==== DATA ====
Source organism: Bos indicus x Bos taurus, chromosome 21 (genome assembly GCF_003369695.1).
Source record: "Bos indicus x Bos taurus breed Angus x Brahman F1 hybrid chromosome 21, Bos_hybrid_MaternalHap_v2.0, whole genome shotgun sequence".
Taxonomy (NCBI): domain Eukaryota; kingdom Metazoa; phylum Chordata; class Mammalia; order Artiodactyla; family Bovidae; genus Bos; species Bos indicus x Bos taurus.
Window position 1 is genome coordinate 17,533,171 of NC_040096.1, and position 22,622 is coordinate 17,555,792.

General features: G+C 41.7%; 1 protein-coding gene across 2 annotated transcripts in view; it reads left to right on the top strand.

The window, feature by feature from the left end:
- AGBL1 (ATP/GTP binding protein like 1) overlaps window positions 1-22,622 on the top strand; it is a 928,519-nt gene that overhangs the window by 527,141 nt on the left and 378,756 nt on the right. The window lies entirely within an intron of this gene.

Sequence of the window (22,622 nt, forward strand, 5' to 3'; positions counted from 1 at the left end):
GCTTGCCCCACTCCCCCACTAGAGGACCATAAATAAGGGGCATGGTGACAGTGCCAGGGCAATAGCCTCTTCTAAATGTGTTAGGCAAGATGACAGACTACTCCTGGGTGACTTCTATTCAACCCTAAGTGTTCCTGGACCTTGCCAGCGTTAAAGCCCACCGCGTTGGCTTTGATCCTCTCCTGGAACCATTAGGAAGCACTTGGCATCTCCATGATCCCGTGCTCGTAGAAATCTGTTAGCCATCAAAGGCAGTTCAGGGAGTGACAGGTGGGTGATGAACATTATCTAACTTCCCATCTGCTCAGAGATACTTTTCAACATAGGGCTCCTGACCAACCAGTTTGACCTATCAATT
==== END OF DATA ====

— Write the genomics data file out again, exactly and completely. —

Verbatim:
Source organism: Bos indicus x Bos taurus, chromosome 21 (genome assembly GCF_003369695.1).
Source record: "Bos indicus x Bos taurus breed Angus x Brahman F1 hybrid chromosome 21, Bos_hybrid_MaternalHap_v2.0, whole genome shotgun sequence".
Taxonomy (NCBI): domain Eukaryota; kingdom Metazoa; phylum Chordata; class Mammalia; order Artiodactyla; family Bovidae; genus Bos; species Bos indicus x Bos taurus.
Window position 1 is genome coordinate 17,533,171 of NC_040096.1, and position 22,622 is coordinate 17,555,792.

General features: G+C 41.7%; 1 protein-coding gene across 2 annotated transcripts in view; it reads left to right on the top strand.

The window, feature by feature from the left end:
- AGBL1 (ATP/GTP binding protein like 1) overlaps window positions 1-22,622 on the top strand; it is a 928,519-nt gene that overhangs the window by 527,141 nt on the left and 378,756 nt on the right. The window lies entirely within an intron of this gene.

Sequence of the window (22,622 nt, forward strand, 5' to 3'; positions counted from 1 at the left end):
GCTTGCCCCACTCCCCCACTAGAGGACCATAAATAAGGGGCATGGTGACAGTGCCAGGGCAATAGCCTCTTCTAAATGTGTTAGGCAAGATGACAGACTACTCCTGGGTGACTTCTATTCAACCCTAAGTGTTCCTGGACCTTGCCAGCGTTAAAGCCCACCGCGTTGGCTTTGATCCTCTCCTGGAACCATTAGGAAGCACTTGGCATCTCCATGATCCCGTGCTCGTAGAAATCTGTTAGCCATCAAAGGCAGTTCAGGGAGTGACAGGTGGGTGATGAACATTATCTAACTTCCCATCTGCTCAGAGATACTTTTCAACATAGGGCTCCTGACCAACCAGTTTGACCTATCAATT